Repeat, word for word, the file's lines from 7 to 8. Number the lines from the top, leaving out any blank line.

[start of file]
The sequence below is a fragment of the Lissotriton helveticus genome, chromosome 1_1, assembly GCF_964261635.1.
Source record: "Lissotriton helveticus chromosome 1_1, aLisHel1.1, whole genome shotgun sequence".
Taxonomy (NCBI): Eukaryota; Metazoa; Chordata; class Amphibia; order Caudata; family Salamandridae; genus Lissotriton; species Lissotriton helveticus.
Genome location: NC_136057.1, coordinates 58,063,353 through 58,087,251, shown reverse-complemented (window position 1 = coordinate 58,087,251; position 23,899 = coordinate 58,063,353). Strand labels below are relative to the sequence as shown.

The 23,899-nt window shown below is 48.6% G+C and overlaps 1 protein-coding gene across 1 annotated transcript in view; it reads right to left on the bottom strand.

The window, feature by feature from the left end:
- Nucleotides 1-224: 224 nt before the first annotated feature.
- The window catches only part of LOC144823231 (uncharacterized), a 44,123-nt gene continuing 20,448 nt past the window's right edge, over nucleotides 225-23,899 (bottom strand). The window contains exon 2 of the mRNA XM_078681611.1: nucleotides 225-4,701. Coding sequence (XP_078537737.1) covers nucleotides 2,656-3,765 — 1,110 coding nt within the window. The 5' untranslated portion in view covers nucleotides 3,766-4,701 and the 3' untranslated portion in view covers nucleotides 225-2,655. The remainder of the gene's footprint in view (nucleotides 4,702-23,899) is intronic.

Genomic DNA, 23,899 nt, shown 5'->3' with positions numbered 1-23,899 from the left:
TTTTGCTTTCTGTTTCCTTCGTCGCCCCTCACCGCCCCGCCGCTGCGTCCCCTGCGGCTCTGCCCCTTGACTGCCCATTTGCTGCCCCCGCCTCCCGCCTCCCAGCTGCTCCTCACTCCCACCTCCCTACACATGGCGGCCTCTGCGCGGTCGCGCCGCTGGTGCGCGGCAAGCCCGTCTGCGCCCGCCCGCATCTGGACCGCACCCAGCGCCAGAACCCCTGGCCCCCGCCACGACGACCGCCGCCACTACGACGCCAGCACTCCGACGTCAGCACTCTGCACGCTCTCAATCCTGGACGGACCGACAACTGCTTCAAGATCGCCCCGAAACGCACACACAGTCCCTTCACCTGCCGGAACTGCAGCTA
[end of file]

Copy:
- Nucleotides 1-224: 224 nt before the first annotated feature.
- The window catches only part of LOC144823231 (uncharacterized), a 44,123-nt gene continuing 20,448 nt past the window's right edge, over nucleotides 225-23,899 (bottom strand). The window contains exon 2 of the mRNA XM_078681611.1: nucleotides 225-4,701. Coding sequence (XP_078537737.1) covers nucleotides 2,656-3,765 — 1,110 coding nt within the window. The 5' untranslated portion in view covers nucleotides 3,766-4,701 and the 3' untranslated portion in view covers nucleotides 225-2,655. The remainder of the gene's footprint in view (nucleotides 4,702-23,899) is intronic.